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Southern New Mexico congresswoman still pushes Ivermectin for Covid despite FDA, CDC warnings

ALAMOGORDO, New Mexico - Against the strong recommendation of the Food and Drug Administration and the U.S. Centers for Disease Control, U.S. Rep. Yvette Herrell continues to endorse a horse de-wormer as an effective Covid-19 treatment.

"I'm a huge proponent, under doctor's orders, to try whatever other alternative there is," the Republican southern New Mexico congresswoman told ABC-7 after a news conference Tuesday on the Afghan refugee settlement at Holloman Air Force Base.

Herrell also described the Covid-19 vaccination as an "alternative," saying "it's a blessing we have so many options."

The U.S. Food and Drug Administration has explicitly stated that Ivermectin is not an FDA-approved treatment for Covid-19 and has cautioned against its use, recently tweeting: “You are not a horse. You are not a cow. Seriously, y’all. Stop it.”

The CDC has also warned about reports to poison control centers across the nation of severe illness caused by Ivermectin use. Overdoses of the drug can cause nerve damage, seizures, disorientation, coma and death.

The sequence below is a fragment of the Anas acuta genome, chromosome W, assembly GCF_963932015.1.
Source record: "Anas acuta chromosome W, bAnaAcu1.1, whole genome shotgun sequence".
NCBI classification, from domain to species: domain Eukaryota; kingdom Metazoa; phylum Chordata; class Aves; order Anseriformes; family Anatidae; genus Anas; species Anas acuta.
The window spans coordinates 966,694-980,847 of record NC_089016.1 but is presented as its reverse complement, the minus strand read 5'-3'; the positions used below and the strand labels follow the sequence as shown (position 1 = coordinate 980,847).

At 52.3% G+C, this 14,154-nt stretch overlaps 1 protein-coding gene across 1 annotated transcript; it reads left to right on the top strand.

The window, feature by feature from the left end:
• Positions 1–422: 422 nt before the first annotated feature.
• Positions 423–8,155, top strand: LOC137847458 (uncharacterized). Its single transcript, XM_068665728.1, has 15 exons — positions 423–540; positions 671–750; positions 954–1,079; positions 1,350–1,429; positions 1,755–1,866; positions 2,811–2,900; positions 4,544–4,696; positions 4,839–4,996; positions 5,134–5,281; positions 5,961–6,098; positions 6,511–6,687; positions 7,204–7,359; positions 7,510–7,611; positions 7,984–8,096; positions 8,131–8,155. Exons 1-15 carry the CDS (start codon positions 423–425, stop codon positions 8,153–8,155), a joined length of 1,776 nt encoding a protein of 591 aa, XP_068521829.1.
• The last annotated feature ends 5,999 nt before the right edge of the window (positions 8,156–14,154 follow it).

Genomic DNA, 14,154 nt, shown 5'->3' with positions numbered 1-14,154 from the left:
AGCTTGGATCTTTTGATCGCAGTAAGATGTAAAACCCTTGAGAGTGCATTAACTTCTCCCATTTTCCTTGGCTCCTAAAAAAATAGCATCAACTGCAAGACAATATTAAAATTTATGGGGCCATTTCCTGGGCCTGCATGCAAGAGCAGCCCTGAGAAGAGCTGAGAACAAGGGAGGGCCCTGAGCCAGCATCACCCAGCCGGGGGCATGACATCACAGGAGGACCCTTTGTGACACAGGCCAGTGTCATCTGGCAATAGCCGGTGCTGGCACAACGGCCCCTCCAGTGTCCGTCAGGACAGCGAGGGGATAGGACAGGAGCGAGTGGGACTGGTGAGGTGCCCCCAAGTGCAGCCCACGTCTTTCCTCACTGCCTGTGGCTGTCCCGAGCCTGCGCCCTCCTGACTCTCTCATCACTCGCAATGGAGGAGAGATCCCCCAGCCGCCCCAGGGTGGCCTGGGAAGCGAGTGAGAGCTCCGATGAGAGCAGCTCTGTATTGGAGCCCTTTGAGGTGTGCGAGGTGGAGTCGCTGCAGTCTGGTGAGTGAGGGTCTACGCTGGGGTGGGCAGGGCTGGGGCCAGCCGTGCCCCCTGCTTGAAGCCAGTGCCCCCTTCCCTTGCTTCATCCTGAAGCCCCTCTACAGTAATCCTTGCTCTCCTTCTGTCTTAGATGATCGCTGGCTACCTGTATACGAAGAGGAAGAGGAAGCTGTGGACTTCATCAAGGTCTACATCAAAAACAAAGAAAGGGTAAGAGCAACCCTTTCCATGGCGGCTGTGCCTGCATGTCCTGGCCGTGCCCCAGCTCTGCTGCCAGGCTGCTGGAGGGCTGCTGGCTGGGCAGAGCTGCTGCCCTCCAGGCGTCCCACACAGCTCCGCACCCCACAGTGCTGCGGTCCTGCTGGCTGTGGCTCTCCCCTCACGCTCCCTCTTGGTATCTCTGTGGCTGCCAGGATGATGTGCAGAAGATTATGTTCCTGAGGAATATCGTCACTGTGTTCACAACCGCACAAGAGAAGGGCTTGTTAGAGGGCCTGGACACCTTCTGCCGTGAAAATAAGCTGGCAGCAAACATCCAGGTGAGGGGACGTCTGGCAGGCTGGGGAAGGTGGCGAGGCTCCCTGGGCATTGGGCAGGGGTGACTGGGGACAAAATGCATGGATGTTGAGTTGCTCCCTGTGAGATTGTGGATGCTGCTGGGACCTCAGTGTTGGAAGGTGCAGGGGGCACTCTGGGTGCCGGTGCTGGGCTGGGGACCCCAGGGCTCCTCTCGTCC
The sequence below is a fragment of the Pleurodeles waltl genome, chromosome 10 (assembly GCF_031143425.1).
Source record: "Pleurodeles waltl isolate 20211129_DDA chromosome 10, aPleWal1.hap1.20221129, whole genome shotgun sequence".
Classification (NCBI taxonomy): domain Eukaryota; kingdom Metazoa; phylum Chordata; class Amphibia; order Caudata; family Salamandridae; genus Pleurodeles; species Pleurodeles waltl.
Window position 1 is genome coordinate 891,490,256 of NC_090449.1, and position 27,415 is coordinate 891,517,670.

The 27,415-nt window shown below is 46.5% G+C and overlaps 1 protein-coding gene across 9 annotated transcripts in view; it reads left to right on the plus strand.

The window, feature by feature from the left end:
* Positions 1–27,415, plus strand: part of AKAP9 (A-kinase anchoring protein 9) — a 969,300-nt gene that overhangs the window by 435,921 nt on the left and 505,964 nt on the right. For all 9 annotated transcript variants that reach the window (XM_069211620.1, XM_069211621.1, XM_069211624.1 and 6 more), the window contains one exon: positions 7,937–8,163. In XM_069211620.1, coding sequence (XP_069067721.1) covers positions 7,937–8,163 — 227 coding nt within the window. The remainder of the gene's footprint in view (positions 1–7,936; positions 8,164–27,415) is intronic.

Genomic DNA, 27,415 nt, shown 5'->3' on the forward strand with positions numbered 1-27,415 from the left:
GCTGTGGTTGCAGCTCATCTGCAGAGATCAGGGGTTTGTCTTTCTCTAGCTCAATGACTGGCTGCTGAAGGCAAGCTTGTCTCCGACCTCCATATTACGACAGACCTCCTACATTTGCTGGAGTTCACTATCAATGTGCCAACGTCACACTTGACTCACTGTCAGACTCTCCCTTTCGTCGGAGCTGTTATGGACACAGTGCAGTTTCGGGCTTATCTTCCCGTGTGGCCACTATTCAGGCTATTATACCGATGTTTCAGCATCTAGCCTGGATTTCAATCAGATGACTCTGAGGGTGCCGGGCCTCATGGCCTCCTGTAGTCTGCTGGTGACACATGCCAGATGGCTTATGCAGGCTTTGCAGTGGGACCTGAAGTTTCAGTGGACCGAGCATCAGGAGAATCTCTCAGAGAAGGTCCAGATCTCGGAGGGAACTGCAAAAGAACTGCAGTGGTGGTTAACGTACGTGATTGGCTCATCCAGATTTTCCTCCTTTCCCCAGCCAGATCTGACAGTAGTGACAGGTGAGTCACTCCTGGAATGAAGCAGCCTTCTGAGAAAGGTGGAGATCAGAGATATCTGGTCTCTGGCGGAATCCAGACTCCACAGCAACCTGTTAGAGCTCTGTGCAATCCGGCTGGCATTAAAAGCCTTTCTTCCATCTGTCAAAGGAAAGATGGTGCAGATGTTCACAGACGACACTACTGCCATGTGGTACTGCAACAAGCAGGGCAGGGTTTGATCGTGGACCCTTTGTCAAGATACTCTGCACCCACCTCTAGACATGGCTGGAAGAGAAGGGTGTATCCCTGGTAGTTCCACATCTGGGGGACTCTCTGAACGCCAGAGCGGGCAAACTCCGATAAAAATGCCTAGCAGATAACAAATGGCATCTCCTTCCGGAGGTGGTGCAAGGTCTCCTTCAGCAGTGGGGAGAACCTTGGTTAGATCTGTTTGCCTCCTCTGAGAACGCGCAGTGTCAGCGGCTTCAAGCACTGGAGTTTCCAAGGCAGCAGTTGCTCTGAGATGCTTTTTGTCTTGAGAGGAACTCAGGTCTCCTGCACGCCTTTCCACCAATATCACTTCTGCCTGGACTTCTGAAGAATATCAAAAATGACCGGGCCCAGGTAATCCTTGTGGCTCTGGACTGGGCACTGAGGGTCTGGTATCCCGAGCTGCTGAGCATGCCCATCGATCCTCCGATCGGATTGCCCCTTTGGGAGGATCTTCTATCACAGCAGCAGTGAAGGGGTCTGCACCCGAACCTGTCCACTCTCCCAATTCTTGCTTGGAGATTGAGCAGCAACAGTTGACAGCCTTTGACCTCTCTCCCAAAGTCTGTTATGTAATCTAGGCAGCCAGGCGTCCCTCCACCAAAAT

Ivermectin has been used in small doses to treat parasites such as worms and lice in humans, but it is largely used by veterinarians to de-worm large animals.

"Whether it's a therapeutic, Ivermectin, anything," Herrell said. "Whatever people want to try through their doctor, I'm all for. We see see the studies show some of these work for people, some may not."

Clinical trials of Ivermectin have “yielded insufficient evidence” to treat Covid-19. Scientists have said they would need to perform many more clinical trials to see if it actually worked to treat the disease.

When asked why she endorses a Covid-19 treatment that is not FDA approved, Herrell told ABC-7 that 180 million Americans were treated with a vaccine that was not FDA approved.

On Aug. 23, the FDA granted full approval to the Pfizer-BioNTech Covid-19 vaccine. Prior to that, the FDA had issued an emergency use authorization for it, which also remains the case for both the Moderna and Johnson & Johnson vaccines.

The FDA states: "The most effective ways to limit the spread of Covid-19 include getting a Covid-19 vaccine when it is available to you and following current CDC guidance."

A recent CDC advisory also reminded the public that vaccination, rather than Ivermectin treatment, “is the safest and most effective way to prevent getting sick and protect against severe disease and death” from Covid-19.

Article Topic Follows: New Mexico Politics

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Kate Bieri

Kate Bieri is a former ABC-7 New Mexico Mobile Newsroom reporter and weekend evening newscast anchor.


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